Coaching Resistance, Part 2: How to inspire students to select the resistance to reach the objective you set

Part 1 of this series on cueing resistance described how to establish a baseline resistance for your warm-up so that your riders always begin with some resistance on their bikes, even though it is an easier effort. By establishing this baseline, you instill in your students the understanding that there is no time when they should ride with no resistance on the bike. It also provides a foundation for you to return to for recoveries mid-class, or during the cool-down at the end of class. This article, Part 2, will discuss the method of cueing resistance that best encourages students to find the amount of resistance that they personally can take on to meet the goals that you set for that segment of the road. This empowers students much more than simply entreating them to “turn it up” all the time. Part 2 also gives some general guidelines for adding resistance. Part 3 will provide a wide variety of creative cueing so that you can expand your coaching vocabulary for adding resistance, whether on a flat or a climb.

I believe the best way to cue resistance is to teach your students about the relationship between cadence and resistance and their effect on intensity. For every intensity that you desire, there is a multitude of combinations of cadence and resistance that will bring your riders to that heart rate or that perceived exertion. For example, you can ride at your lactate threshold (PE of “hard”) at a high cadence and low resistance, simulating a fast flat road in a lower gear, or you can achieve the same intensity, right at threshold, on a steep climb at 65 rpm at a much higher resistance. There are infinite combinations of C and R in between. It is up to you, the instructor, to provide the description of the road and what cadence (or cadence range) you want them to ride at, and the intensity at which they should be riding.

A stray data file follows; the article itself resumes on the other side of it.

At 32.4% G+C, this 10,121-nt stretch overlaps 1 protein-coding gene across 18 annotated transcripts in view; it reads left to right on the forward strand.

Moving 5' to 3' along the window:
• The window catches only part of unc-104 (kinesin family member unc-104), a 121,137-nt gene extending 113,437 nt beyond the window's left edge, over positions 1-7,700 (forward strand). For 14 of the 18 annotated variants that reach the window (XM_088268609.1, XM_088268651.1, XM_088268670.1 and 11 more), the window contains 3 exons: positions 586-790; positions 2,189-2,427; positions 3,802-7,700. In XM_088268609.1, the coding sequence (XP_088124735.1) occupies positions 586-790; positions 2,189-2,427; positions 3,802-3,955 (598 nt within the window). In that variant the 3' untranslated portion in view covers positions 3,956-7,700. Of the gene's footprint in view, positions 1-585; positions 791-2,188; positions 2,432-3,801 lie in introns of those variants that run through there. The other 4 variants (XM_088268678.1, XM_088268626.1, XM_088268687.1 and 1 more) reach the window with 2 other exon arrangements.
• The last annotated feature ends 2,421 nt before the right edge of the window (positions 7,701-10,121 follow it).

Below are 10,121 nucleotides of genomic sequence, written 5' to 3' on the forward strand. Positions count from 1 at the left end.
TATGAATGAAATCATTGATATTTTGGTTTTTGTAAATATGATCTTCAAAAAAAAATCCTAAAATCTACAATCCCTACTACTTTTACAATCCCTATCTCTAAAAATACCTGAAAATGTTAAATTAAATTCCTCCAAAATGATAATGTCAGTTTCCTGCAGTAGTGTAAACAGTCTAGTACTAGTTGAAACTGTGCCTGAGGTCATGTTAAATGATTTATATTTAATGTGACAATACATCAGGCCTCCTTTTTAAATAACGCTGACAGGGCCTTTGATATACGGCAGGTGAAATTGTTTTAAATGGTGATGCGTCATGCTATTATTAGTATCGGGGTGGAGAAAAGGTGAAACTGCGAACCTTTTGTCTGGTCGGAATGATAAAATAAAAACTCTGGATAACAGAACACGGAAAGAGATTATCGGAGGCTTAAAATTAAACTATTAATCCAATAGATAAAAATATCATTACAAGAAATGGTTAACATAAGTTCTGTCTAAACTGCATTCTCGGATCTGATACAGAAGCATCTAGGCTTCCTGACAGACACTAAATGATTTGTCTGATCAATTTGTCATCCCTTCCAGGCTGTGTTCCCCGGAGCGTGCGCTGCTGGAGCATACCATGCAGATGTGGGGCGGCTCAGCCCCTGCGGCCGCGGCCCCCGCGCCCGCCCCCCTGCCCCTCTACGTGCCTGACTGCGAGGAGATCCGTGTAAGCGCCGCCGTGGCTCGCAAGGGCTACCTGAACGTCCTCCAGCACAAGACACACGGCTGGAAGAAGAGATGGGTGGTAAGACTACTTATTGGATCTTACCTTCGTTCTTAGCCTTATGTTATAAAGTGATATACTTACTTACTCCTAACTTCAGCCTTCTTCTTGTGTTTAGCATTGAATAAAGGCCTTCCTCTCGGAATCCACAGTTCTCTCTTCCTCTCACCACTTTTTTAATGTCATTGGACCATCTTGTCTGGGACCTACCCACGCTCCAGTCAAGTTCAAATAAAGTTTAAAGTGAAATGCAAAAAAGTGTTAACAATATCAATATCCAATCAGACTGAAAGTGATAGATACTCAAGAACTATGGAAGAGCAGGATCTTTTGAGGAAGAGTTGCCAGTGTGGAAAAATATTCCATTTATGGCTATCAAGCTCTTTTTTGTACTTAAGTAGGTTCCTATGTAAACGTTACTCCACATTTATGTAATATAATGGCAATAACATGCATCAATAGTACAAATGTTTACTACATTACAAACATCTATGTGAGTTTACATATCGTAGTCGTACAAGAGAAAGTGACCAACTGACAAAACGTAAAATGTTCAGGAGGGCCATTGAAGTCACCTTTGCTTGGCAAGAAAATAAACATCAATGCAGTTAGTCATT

Intensity can be measured by heart rate or perceived exertion. Both are beneficial, but I believe the combination of the two not only optimizes a rider’s potential but also greatly increases their understanding of their bodies and how they react to certain cadences and resistances/gears. Of course power is the gold standard for measuring intensity, but for now, I’ll focus on heart rate and perceived exertion.

This is the equation you must teach your students:

1 Comment

  1. Just a little more info…..
    If you have Keiser bikes with gears, the same principle of C X R = I can be applied. Just have them find the gear that works for them. As I mentioned in my last article, the gears don’t click into place, so if needed you can fine-tune it somewhere between two gears (such as between gear 10 and 11) to find a resistance that brings you to a certain intensity at a given cadence.

    If you have power, please read the power articles (under the Biomechanics and Power category) but the equation would be C X R = P (which is another way of looking at the true power equation of F X V = P (force X velocity = power).

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